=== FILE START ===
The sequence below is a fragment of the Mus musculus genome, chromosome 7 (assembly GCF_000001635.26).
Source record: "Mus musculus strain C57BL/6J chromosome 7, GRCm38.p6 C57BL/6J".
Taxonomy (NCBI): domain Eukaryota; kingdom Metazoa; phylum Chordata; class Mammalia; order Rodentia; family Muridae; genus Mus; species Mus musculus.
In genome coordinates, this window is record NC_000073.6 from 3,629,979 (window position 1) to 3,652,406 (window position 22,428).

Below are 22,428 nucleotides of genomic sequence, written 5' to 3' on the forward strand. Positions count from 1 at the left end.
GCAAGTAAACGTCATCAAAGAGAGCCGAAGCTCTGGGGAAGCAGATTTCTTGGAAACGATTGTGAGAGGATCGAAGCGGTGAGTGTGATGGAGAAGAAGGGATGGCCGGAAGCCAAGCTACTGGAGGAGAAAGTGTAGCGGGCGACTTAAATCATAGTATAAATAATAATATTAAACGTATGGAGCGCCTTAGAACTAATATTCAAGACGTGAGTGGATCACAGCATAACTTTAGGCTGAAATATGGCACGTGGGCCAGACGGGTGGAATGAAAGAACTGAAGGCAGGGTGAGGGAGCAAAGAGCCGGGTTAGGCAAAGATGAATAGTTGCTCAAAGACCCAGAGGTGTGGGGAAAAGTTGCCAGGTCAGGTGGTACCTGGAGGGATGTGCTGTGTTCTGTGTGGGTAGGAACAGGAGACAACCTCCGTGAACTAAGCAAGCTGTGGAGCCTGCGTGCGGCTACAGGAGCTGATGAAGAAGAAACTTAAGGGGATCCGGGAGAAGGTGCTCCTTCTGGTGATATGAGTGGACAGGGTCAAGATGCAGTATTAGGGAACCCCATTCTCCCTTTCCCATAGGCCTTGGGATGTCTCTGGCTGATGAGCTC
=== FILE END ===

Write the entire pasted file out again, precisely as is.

The sequence below is a fragment of the Mus musculus genome, chromosome 7 (assembly GCF_000001635.26).
Source record: "Mus musculus strain C57BL/6J chromosome 7, GRCm38.p6 C57BL/6J".
Taxonomy (NCBI): domain Eukaryota; kingdom Metazoa; phylum Chordata; class Mammalia; order Rodentia; family Muridae; genus Mus; species Mus musculus.
In genome coordinates, this window is record NC_000073.6 from 3,629,979 (window position 1) to 3,652,406 (window position 22,428).

Below are 22,428 nucleotides of genomic sequence, written 5' to 3' on the forward strand. Positions count from 1 at the left end.
GCAAGTAAACGTCATCAAAGAGAGCCGAAGCTCTGGGGAAGCAGATTTCTTGGAAACGATTGTGAGAGGATCGAAGCGGTGAGTGTGATGGAGAAGAAGGGATGGCCGGAAGCCAAGCTACTGGAGGAGAAAGTGTAGCGGGCGACTTAAATCATAGTATAAATAATAATATTAAACGTATGGAGCGCCTTAGAACTAATATTCAAGACGTGAGTGGATCACAGCATAACTTTAGGCTGAAATATGGCACGTGGGCCAGACGGGTGGAATGAAAGAACTGAAGGCAGGGTGAGGGAGCAAAGAGCCGGGTTAGGCAAAGATGAATAGTTGCTCAAAGACCCAGAGGTGTGGGGAAAAGTTGCCAGGTCAGGTGGTACCTGGAGGGATGTGCTGTGTTCTGTGTGGGTAGGAACAGGAGACAACCTCCGTGAACTAAGCAAGCTGTGGAGCCTGCGTGCGGCTACAGGAGCTGATGAAGAAGAAACTTAAGGGGATCCGGGAGAAGGTGCTCCTTCTGGTGATATGAGTGGACAGGGTCAAGATGCAGTATTAGGGAACCCCATTCTCCCTTTCCCATAGGCCTTGGGATGTCTCTGGCTGATGAGCTC